Trump doubles down on caravan criticism

Trump doubles down on caravan criticism
© Greg Nash

President TrumpDonald John TrumpImpeachment? Not so fast without missing element of criminal intent Feds say marijuana ties could prevent immigrants from getting US citizenship Trump approval drops to 2019 low after Mueller report's release: poll MORE doubled down on his criticism of Central American countries whose citizens are trekking toward the U.S. in search of asylum, shining a spotlight on the issue on Monday as he headed to Houston for a campaign rally.

Trump was asked as he departed the White House whether he has any evidence to support an assertion in an early morning tweet that there are "criminals and unknown Middle Easterners" in the caravan. Instead, he invited reporters to investigate for themselves.

"You know what you should do, Jon? Go into the middle of the caravan, take your cameras and search," Trump told ABC's Jonathan Karl.

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"You’re going to find MS-13, you’re going to find Middle Eastern, you’re going to find everything," the president added. "And guess what? We’re not allowing them in our country. We want safety."

Trump in recent days has seized on the group of thousands of Central American migrants making their way toward the U.S. border to stoke fear about the potential influx of illegal immigration, reigniting a hot-button campaign issue with the Nov. 6 midterm elections just two weeks away.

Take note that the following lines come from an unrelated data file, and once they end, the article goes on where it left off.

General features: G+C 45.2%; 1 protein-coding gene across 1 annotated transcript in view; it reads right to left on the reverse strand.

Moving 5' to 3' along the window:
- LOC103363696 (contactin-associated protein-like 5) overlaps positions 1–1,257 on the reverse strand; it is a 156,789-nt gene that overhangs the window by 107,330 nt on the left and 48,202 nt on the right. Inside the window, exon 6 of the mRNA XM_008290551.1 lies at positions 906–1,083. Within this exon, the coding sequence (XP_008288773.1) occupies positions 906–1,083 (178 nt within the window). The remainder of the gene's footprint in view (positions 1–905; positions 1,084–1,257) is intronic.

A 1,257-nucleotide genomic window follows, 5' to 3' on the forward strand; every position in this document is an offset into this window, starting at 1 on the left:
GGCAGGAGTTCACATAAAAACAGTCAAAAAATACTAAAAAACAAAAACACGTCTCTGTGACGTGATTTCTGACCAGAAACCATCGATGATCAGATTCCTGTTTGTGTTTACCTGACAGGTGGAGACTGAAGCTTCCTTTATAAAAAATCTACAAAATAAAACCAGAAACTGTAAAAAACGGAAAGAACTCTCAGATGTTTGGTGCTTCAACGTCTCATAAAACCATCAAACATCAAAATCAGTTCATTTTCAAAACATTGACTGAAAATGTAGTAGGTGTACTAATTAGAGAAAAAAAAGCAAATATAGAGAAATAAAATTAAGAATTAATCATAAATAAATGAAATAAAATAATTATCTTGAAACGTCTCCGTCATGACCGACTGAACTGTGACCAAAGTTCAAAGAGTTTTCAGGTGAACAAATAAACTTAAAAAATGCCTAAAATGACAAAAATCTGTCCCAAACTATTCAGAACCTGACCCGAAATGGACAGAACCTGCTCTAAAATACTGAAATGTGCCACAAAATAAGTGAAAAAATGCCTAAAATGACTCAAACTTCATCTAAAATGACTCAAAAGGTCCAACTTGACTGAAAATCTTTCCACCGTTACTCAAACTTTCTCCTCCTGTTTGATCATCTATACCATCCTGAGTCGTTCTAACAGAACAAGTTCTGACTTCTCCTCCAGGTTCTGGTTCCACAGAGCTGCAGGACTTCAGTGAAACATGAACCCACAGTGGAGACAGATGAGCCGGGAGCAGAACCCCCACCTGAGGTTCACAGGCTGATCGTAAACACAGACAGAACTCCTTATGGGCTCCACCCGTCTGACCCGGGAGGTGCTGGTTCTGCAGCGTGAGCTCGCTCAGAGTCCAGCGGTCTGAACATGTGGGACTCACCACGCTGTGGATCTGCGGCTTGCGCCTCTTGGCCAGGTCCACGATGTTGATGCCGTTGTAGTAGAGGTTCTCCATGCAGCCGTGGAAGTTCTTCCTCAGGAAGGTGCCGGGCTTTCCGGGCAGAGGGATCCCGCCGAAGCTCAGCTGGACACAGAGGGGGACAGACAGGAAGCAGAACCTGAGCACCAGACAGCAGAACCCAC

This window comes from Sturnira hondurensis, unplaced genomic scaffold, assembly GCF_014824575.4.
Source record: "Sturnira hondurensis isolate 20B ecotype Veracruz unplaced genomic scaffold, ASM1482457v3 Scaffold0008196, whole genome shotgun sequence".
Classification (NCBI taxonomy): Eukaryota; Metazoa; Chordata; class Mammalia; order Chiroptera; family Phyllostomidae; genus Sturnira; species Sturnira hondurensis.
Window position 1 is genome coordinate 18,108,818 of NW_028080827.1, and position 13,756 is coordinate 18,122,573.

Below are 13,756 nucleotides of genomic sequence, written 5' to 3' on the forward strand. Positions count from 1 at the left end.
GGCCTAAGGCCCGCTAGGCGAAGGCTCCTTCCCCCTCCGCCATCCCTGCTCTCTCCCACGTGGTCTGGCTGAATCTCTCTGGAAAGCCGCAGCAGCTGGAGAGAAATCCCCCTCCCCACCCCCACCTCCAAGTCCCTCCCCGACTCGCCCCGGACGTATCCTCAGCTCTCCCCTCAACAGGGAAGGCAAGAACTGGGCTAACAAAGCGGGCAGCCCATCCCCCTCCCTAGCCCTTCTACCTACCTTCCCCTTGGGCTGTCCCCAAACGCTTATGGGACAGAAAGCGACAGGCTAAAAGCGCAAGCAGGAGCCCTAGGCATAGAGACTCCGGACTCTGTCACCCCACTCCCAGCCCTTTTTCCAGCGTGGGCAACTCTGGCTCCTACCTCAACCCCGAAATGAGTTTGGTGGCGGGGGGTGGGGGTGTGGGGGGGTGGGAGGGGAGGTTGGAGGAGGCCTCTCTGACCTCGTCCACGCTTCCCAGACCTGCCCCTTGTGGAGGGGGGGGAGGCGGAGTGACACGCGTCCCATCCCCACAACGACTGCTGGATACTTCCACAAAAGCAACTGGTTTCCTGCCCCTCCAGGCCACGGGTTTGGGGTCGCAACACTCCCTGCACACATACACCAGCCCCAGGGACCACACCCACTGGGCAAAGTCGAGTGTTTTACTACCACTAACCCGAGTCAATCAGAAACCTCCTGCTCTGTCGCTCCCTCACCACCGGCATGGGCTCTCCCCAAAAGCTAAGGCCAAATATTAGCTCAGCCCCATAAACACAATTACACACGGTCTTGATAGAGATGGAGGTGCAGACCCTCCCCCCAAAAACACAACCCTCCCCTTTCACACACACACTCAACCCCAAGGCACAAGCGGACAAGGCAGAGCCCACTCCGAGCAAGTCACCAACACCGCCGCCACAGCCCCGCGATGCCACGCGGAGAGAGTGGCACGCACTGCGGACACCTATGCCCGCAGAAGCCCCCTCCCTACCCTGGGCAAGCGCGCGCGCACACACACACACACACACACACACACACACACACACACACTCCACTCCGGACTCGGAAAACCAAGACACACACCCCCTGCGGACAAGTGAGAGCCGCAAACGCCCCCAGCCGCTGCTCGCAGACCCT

CNN reported earlier Monday that the group had grown to more than 7,500 people, and is expected to reach the U.S. border in about a week.

"It's a horrible thing, and it’s a lot bigger than 5,000 people," Trump said outside the White House Monday.

The president has been fiercely critical of Honduras, El Salvador and Guatemala for not stopping their citizens from fleeing, and he reiterated his pledge to cut off or reduce aid to those countries as punishment.

"We give them foreign aid, and they did nothing for us. They did nothing for us," Trump told reporters. "We give them tremendous amounts of money — you know what it is you cover it all the time — hundreds of millions of dollars. They, like a lot of others, do nothing for our country."

Guatemala received $249 million in U.S. aid in 2017, while Honduras received $175 million and El Salvador received $115 million, according to the United States Agency for International Development.

Experts have said there are human rights laws that prohibit countries from stopping citizens from leaving their borders.

The White House did not respond to questions from The Hill about how Trump would go about cutting aid. Congress is not scheduled to reconvene until after the midterm elections.